display | more...

This is a favorite recipe of mine, and a comfort food. I have no idea what its ethnic origins really are, but the spicing firmly places it on the Indian sub-continent. I learnt the recipe from a graduate student in Medieval Arabic Studies whose mother was Parsi and father Italian Jewish, I think. What I'm saying is, this might not be an Indian dish at all. Every good cook inherits recipes from his or her family and peers, and the mis-remembering of those recipes becomes one's own culinary heritage or the projection of one's imagination on the culinary landscape. If I count it out, this recipe is at least three steps removed from any sort of grounding in its native location. And I know that I've forgotten and rediscovered my notes on it twice. We can't go so far as to declare New Haven an Indian state, but as far as I'm concerned, this dish originated there, as we ate this twice a week in the Winter of 1999 while I crashed at a house full of grad students.

Of course, I've made a few changes to the notes I rediscovered yesterday. But this is (now) the definitive recipe. There has always been a couple of weird things about this recipe, not the least of which is the wonderful syllabic repetition of EGGs and EGGplant. The garam masala is added and cooked, which changes its taste into something darker (normally it is a finishing spice). And I'm calling for Spanish smoked paprika to increase the smoky flavor of the eggplant and give a little more golden a color.

Baigan Unday

Ingredients Method
  1. Bring a pot of water to boil enough to cover the eggs. While waiting for the water to boil,
  2. Roast the eggplant on a gas burner directly over the flame until the skin is charred all over. Set in a covered bowl to steam.
  3. Add the eggs to the boiling water. Bring back to boil, and allow to boil 5 minutes. Then remove the pot from heat, cover, and let sit.
  4. Mince the onion. Chop and press the garlic. Grate the ginger.
  5. Remove the charred skin from the eggplant. Chop the eggplant pulp and reserve any liquid that runs off.
  6. In a large cast-iron skillet (or wok or karahi), melt the ghee/butter/oil. Add onion and turmeric, sauté until the onion is translucent.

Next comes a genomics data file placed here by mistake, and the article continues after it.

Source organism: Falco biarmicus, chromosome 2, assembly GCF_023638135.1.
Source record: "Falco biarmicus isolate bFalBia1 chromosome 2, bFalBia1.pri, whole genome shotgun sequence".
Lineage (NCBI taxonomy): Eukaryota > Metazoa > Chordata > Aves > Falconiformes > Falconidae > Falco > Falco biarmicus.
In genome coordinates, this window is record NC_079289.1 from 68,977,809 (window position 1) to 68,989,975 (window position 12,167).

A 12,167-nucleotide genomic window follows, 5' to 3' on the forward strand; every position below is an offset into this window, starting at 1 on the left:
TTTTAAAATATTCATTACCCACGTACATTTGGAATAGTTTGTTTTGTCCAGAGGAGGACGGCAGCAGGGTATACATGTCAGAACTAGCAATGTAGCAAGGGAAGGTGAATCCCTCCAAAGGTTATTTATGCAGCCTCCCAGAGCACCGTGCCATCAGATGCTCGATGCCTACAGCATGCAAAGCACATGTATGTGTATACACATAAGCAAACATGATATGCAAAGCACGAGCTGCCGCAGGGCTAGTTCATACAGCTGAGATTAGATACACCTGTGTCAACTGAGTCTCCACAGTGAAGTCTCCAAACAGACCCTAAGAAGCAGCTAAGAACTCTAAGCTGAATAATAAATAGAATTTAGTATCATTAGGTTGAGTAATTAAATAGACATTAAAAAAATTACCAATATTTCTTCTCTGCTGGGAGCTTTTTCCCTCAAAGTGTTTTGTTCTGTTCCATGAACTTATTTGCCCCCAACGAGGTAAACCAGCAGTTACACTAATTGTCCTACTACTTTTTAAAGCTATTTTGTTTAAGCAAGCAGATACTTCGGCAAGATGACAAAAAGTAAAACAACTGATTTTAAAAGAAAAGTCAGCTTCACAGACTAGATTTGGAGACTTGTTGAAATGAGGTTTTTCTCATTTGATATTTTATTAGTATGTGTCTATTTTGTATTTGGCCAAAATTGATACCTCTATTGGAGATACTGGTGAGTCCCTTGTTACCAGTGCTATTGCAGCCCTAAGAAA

7. Add the garlic, ginger, half of the garam masala, the smoked paprika, coriander, cumin, and amchur to the pan. Stir over heat, then add the eggplant pulp and any liquid. Stir to blend, reduce heat to medium.
  8. Peel the hard-boiled eggs. Carefully score the whites with three longitudinal lines using a shark knife or scalpel.
  9. Add maybe 1 tsp red chili flakes and 2 tablespoons lemon juice to the eggplant mixture. Stir.
  10. Bury the hard-boiled eggs in the eggplant mixture so that they touch the pan and are nearly covered.
  11. Cook another 5-7min, then carefully turn the eggs. Taste for salt-balance, add lemon juice if necessary.
  12. Cook another 5-7min, taste again, and serve.

You remembered to put on a pot of basmati rice, didn't you? or are you adept at making chapati? I like a spot of raita with cilantro on the side, maybe use one of those fancy smoked salts in the raita. This is a fairly protein-centric dish, but it could go well with a dal. Or maybe Cauliflower and Potatoes in Tomato Sauce.

This recipe is similar in technique to baigan bharta, but the spicing is rather different (also, eggywegs). sneff's smoked eggplant describes the technique of charing the eggplant to roast it. And Zzzzzzippp's hard boiled eggs gives decent advice on peeling the chicken stone fruit.

Indian recipes
Vegetable recipes
Vegetarian recipes
Recipes from A to E

Log in or register to write something here or to contact authors.